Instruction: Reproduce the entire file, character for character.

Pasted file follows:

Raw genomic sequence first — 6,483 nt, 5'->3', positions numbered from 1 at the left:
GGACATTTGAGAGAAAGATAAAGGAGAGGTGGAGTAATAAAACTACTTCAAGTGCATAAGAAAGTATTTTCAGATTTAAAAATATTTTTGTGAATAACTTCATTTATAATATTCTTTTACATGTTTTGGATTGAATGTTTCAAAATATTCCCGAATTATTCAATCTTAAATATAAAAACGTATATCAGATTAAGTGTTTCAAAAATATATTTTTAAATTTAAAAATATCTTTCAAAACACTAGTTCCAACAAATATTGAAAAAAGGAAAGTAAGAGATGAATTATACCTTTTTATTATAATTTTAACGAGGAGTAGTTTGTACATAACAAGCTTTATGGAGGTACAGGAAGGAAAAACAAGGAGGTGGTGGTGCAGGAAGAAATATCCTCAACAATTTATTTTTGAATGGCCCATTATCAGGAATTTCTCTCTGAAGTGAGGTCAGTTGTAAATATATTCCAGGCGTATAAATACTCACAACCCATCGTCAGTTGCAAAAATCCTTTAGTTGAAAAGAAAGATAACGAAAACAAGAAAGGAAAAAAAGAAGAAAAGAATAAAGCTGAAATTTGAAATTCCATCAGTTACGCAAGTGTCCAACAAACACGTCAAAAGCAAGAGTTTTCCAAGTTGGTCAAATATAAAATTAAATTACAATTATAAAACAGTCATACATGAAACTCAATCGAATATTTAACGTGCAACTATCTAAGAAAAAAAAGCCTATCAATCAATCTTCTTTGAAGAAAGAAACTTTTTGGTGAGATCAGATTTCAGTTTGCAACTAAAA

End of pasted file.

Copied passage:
Raw genomic sequence first — 6,483 nt, 5'->3', positions numbered from 1 at the left:
GGACATTTGAGAGAAAGATAAAGGAGAGGTGGAGTAATAAAACTACTTCAAGTGCATAAGAAAGTATTTTCAGATTTAAAAATATTTTTGTGAATAACTTCATTTATAATATTCTTTTACATGTTTTGGATTGAATGTTTCAAAATATTCCCGAATTATTCAATCTTAAATATAAAAACGTATATCAGATTAAGTGTTTCAAAAATATATTTTTAAATTTAAAAATATCTTTCAAAACACTAGTTCCAACAAATATTGAAAAAAGGAAAGTAAGAGATGAATTATACCTTTTTATTATAATTTTAACGAGGAGTAGTTTGTACATAACAAGCTTTATGGAGGTACAGGAAGGAAAAACAAGGAGGTGGTGGTGCAGGAAGAAATATCCTCAACAATTTATTTTTGAATGGCCCATTATCAGGAATTTCTCTCTGAAGTGAGGTCAGTTGTAAATATATTCCAGGCGTATAAATACTCACAACCCATCGTCAGTTGCAAAAATCCTTTAGTTGAAAAGAAAGATAACGAAAACAAGAAAGGAAAAAAAGAAGAAAAGAATAAAGCTGAAATTTGAAATTCCATCAGTTACGCAAGTGTCCAACAAACACGTCAAAAGCAAGAGTTTTCCAAGTTGGTCAAATATAAAATTAAATTACAATTATAAAACAGTCATACATGAAACTCAATCGAATATTTAACGTGCAACTATCTAAGAAAAAAAAGCCTATCAATCAATCTTCTTTGAAGAAAGAAACTTTTTGGTGAGATCAGATTTCAGTTTGCAACTAAAA